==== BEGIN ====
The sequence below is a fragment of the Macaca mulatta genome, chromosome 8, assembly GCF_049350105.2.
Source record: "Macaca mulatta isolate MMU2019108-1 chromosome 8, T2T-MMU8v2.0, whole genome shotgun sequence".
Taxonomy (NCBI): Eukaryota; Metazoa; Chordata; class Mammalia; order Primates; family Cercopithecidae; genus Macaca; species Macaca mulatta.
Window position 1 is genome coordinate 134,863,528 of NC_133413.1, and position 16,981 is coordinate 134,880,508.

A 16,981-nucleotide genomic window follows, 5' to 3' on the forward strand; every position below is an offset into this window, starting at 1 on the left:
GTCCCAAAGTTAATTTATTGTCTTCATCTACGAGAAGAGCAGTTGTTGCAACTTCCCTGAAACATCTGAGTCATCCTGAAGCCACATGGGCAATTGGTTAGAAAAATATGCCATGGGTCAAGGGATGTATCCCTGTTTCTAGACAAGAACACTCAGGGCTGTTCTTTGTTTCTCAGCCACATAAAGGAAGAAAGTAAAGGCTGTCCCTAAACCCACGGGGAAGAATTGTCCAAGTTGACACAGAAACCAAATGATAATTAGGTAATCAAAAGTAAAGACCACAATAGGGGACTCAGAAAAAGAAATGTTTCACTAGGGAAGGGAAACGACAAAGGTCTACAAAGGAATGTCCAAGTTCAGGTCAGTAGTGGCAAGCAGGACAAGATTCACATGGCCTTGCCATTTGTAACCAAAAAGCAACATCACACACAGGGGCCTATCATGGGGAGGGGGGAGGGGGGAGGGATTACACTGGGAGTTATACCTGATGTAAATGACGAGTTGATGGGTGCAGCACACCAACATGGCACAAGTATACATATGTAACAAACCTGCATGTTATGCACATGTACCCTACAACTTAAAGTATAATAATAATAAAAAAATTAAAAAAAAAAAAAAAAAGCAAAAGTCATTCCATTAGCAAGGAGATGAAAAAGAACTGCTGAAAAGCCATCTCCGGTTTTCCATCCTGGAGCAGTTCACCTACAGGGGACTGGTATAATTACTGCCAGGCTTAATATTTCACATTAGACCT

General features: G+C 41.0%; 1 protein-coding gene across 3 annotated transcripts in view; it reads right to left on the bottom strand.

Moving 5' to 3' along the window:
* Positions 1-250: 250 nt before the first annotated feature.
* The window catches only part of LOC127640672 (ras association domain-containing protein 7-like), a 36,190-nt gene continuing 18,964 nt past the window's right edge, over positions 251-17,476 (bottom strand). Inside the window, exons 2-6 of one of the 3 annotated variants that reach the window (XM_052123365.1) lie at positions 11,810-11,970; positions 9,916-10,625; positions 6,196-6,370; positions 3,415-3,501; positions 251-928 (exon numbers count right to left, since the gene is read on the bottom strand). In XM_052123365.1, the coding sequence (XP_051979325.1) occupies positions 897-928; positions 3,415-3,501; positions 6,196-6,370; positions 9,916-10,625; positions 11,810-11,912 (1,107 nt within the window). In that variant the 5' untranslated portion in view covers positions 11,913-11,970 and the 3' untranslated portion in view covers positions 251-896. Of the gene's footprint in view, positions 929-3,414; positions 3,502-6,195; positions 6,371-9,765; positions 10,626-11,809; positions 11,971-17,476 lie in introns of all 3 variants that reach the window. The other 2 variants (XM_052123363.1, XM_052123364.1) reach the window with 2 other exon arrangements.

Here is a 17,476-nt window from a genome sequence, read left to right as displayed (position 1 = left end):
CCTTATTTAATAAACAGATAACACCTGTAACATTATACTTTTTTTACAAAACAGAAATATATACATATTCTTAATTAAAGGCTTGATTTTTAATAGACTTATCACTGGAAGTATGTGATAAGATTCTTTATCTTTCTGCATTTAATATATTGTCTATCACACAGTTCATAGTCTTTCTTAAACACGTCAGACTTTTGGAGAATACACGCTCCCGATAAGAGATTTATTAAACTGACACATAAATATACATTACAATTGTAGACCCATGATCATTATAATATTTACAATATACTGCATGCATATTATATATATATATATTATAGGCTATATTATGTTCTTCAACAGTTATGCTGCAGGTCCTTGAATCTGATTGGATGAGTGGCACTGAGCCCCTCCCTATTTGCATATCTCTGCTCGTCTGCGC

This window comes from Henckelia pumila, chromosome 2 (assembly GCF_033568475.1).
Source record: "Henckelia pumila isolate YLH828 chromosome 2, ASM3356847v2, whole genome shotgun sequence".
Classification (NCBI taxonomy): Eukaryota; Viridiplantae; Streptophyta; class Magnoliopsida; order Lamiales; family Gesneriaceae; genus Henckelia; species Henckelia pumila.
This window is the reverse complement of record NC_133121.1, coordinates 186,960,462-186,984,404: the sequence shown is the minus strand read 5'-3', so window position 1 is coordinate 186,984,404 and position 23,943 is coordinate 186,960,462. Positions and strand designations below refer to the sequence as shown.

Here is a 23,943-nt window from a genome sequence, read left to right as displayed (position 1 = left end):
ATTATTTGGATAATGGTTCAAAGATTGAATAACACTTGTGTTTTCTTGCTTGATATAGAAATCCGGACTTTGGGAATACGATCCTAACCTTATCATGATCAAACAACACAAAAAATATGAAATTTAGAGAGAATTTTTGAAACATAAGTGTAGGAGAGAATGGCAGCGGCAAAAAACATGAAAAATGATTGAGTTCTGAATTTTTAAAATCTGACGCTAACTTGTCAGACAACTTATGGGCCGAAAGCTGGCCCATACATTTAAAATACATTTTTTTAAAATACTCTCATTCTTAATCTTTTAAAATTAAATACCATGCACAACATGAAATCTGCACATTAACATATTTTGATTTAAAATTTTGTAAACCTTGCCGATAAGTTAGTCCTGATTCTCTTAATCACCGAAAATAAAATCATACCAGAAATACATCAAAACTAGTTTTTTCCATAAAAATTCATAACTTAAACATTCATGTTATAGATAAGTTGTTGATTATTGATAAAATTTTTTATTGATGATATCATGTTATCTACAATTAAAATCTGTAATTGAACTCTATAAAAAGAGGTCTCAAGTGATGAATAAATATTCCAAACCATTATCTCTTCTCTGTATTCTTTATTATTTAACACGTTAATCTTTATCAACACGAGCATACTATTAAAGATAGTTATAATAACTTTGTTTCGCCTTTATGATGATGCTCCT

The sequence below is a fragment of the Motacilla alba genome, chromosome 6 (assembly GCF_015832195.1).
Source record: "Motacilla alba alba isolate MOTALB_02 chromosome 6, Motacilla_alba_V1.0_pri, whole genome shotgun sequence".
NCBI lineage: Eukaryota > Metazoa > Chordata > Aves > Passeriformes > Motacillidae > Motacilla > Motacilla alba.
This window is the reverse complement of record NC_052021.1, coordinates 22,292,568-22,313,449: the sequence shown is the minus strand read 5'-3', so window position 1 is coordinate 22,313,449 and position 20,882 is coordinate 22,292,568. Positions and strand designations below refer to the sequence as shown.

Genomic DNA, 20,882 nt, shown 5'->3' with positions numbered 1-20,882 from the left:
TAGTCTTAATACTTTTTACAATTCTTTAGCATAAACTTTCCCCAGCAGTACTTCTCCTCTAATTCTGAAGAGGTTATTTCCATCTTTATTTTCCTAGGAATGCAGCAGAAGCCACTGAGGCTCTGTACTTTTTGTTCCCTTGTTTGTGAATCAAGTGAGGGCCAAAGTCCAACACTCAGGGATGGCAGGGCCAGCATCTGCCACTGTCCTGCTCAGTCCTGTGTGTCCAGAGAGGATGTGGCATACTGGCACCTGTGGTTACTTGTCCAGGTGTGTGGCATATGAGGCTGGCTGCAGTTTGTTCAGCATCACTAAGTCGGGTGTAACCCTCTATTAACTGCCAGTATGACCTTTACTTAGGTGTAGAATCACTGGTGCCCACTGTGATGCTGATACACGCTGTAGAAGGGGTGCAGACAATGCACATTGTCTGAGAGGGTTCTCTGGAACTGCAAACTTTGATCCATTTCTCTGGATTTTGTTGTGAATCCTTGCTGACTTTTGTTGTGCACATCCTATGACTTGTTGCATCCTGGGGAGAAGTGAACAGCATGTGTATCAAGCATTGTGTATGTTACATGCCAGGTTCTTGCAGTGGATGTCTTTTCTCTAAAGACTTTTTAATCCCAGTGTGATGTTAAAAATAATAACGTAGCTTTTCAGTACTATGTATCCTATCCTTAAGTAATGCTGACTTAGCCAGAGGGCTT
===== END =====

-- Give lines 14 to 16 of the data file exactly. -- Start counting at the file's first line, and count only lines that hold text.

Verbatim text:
Source record: "Henckelia pumila isolate YLH828 chromosome 2, ASM3356847v2, whole genome shotgun sequence".
Classification (NCBI taxonomy): Eukaryota; Viridiplantae; Streptophyta; class Magnoliopsida; order Lamiales; family Gesneriaceae; genus Henckelia; species Henckelia pumila.
This window is the reverse complement of record NC_133121.1, coordinates 186,960,462-186,984,404: the sequence shown is the minus strand read 5'-3', so window position 1 is coordinate 186,984,404 and position 23,943 is coordinate 186,960,462. Positions and strand designations below refer to the sequence as shown.